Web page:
Insignificance is relative. The insignificance of that is far less than the insignificance of posting drivel. And such things have the potential for far reaching changes to the cosmos too (simply because life and the things it can create have this potential). So it may not be as insignificant as it appears to you. I'm not holding my breath for cosmic significance, but odds are better with supporting medical discoveries.

  • (Score: 3, Interesting) by MichaelDavidCrawford on Wednesday January 10 2018, @12:42AM

    by MichaelDavidCrawford (2339) Subscriber Badge <mdcrawford@gmail.com> on Wednesday January 10 2018, @12:42AM (#620283) Homepage Journal

    I agree with the Koch brothers

    In Canada and I expect other countries the drug companies have compassionate drug programs that offer greatly reduced prices for low income people

    --
    Yes I Have No Bananas. [gofundme.com]
  • (Score: 0) by Anonymous Coward on Wednesday January 10 2018, @01:35AM (13 children)

    by Anonymous Coward on Wednesday January 10 2018, @01:35AM (#620296)

    I have not wanted to live for at least 7 years, but people are determined to make my exit as painful and as horrible as possible because I am being selfish for wanting to die, despite the horror that is the violence of their behavior, the Cock brothers are the reason we cannot have nice things, they are sadistic, psychopaths and should never be listened to ever under any circumstances

    • (Score: 2) by aristarchus on Wednesday January 10 2018, @03:03AM (5 children)

      by aristarchus (2645) on Wednesday January 10 2018, @03:03AM (#620323) Journal

      I have not wanted to live for at least 7 years,

      Things may seem dark now, when you are fifteen years old. But it gets better. Then it gets worse, much, much worse. Wait until 2400 years old you be! That youngster Yoda was right.

      • (Score: 1, Insightful) by Anonymous Coward on Wednesday January 10 2018, @03:14AM (4 children)

        by Anonymous Coward on Wednesday January 10 2018, @03:14AM (#620327)

        well you sure learned me douche bag, I to can argue like a 4 year old

        • (Score: 2) by aristarchus on Wednesday January 10 2018, @04:26AM (3 children)

          by aristarchus (2645) on Wednesday January 10 2018, @04:26AM (#620338) Journal

          So how could you have wanted to die for seven years, if you are only a 4 year old? Where's your mama? (BTW, when you use a word that sounds like "2" to mean "also", the proper spelling is "too", double 'o's. No wonder you want to die, with atrocious spelling like that! Or did you mean "I toucan argue"? But that makes even less sense. )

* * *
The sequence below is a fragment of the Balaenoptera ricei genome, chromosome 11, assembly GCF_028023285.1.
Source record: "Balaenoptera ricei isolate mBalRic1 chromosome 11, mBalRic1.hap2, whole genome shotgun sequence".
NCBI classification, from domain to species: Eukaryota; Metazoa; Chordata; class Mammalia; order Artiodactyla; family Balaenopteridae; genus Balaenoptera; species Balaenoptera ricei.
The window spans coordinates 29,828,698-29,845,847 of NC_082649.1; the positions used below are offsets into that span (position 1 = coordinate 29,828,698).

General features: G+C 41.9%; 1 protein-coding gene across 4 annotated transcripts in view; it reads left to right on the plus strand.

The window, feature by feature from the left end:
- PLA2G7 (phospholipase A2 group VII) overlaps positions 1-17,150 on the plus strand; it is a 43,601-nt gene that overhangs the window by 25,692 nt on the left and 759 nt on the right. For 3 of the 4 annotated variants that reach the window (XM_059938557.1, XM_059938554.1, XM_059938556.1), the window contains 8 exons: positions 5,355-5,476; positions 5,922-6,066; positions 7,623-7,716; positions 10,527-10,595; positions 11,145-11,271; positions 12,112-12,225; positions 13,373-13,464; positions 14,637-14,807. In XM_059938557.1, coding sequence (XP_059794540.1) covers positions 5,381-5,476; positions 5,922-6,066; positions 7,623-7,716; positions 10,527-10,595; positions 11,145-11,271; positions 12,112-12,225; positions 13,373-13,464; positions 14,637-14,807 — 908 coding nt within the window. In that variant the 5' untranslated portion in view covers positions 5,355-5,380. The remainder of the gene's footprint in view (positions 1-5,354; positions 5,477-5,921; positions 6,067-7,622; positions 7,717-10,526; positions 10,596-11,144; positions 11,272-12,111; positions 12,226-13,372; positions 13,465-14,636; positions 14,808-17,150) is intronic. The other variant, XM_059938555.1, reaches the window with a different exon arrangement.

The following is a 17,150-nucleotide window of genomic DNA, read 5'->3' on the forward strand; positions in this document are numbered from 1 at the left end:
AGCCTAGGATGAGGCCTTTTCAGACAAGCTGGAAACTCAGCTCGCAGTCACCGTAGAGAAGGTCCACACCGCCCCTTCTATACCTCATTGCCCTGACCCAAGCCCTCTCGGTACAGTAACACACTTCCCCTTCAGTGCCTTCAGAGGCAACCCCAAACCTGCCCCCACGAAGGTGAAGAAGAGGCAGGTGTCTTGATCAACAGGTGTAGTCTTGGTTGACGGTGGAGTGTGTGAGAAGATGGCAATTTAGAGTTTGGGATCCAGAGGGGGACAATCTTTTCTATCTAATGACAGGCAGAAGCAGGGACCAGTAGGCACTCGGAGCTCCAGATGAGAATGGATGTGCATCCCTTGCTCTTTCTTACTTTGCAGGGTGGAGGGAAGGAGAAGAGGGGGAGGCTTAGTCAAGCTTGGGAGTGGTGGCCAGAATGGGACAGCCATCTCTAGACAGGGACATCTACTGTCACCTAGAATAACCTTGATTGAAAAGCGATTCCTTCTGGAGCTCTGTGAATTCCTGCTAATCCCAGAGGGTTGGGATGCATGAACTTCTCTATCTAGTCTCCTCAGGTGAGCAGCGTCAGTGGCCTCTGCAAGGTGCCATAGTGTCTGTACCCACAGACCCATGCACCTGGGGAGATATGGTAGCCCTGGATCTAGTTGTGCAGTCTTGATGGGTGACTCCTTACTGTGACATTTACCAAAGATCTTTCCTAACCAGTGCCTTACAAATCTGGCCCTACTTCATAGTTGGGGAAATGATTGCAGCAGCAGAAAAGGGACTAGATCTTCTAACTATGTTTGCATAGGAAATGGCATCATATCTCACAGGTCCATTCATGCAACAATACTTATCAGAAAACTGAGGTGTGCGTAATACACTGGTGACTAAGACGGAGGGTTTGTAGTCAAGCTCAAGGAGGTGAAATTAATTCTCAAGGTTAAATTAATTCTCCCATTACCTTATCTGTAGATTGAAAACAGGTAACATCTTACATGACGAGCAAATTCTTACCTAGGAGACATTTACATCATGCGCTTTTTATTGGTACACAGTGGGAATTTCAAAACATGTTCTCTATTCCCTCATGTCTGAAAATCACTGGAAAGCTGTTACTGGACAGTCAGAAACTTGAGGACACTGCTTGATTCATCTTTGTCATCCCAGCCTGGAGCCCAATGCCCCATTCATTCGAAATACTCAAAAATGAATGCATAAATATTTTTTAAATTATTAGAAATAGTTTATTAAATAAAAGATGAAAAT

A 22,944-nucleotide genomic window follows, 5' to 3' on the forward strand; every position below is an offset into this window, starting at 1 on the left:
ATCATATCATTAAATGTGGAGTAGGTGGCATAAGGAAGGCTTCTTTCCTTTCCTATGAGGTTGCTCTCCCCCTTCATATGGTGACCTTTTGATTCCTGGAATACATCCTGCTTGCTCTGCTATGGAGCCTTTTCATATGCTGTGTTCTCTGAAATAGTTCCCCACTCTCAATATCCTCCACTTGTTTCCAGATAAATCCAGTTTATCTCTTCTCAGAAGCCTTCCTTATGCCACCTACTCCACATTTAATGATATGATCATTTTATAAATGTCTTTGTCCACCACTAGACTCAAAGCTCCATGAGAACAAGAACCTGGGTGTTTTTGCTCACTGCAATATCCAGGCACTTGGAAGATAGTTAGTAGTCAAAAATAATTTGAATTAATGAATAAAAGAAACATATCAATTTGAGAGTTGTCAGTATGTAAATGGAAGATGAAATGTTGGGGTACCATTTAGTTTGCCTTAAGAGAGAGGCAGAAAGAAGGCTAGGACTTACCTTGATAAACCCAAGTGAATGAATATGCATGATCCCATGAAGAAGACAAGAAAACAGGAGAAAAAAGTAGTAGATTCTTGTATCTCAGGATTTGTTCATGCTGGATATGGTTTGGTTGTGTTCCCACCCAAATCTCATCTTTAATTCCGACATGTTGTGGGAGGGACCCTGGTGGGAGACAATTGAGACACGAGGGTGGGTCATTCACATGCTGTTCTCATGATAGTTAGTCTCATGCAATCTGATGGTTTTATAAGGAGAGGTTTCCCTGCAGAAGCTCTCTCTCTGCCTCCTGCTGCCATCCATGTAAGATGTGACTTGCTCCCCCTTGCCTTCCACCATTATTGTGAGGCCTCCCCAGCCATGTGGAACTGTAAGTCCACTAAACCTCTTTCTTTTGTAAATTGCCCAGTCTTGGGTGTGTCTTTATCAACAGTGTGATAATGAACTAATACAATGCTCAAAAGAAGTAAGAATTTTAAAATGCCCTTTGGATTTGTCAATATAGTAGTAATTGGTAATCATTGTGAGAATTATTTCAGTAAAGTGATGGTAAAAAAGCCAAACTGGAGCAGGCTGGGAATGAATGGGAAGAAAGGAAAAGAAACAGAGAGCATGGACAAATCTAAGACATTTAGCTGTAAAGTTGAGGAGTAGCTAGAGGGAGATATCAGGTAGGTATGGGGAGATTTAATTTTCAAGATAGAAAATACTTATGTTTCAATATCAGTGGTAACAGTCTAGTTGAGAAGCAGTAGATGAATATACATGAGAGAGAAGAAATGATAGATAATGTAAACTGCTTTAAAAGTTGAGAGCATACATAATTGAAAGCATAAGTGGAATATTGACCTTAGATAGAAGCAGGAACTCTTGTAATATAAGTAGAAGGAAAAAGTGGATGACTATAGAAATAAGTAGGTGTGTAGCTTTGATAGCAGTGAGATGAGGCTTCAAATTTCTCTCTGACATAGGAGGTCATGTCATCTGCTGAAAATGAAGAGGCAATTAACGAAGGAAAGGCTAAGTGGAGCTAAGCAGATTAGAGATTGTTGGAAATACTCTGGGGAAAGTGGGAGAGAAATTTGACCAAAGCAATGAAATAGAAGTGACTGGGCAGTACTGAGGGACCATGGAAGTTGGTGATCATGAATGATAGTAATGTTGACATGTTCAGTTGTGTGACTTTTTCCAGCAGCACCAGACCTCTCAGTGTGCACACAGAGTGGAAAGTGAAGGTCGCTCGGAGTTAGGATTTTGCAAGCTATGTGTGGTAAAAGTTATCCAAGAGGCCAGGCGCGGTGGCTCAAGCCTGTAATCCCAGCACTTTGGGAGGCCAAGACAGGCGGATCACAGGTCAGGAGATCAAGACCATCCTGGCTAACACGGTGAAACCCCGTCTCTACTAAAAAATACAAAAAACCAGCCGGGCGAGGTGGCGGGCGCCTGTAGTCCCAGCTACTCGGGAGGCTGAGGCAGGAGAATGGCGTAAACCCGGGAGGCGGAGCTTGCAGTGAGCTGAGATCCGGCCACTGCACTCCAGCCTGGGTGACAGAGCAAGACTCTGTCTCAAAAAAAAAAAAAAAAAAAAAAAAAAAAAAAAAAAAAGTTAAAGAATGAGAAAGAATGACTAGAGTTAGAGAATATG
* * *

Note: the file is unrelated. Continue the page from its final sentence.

• (Score: 3, Insightful) by c0lo on Wednesday January 10 2018, @07:48AM (2 children)

            by c0lo (156) Subscriber Badge on Wednesday January 10 2018, @07:48AM (#620381) Journal

            What have you done with my "-1 Insensitive" mod, magister?
            Where did you placed it, I can't find when I need it.

            --
            https://www.youtube.com/watch?v=aoFiw2jMy-0 https://soylentnews.org/~MichaelDavidCrawford
            • (Score: 2) by aristarchus on Wednesday January 10 2018, @08:22AM (1 child)

              by aristarchus (2645) on Wednesday January 10 2018, @08:22AM (#620385) Journal

              Nebát se a nekrást. C0lo, you must be more careful with your true identity. I mean, who else could reference "Der Selbstmord als sociale Massenerscheinung der modernen Civilisation", but someone who knew of Tomáš Garrigue Masaryk? But it is alright. We are safe from adolescent Americans what with their genius and illiteracy.

              • (Score: 2) by c0lo on Wednesday January 10 2018, @02:16PM

                by c0lo (156) Subscriber Badge on Wednesday January 10 2018, @02:16PM (#620461) Journal

                C0lo, you must be more careful with your true identity.

                I'm sorry to inflict the mystery of my native country on you, magister, I sincerely hope you aren't going to develop an obsession over the matter.
                But I promise I'll be the last to deprive you of one of the few mysteries of this world, not circumscribed by The Truth nor let aside of it. A full life need them as much as, some argue, the ἱερόφάνεια.

                Masaryk

                Ah, a good fellow him. A bit boring if you ask me, way too rationalist, needed lotsa beer to transcend the experience.

                Mostly missing the... mmm... how to put it?... "automatisme psychique pur par lequel on se propose d’exprimer ... le fonctionnement réel de la pensée. Dictée de la pensée, en l'absence de tout contrôle exercé par la raison, en dehors de toute préoccupation esthétique ou morale" side of life (yeah, yeah, I know, "El sueño de la razón produce monstruos" - like the pretense of being rational produces something else)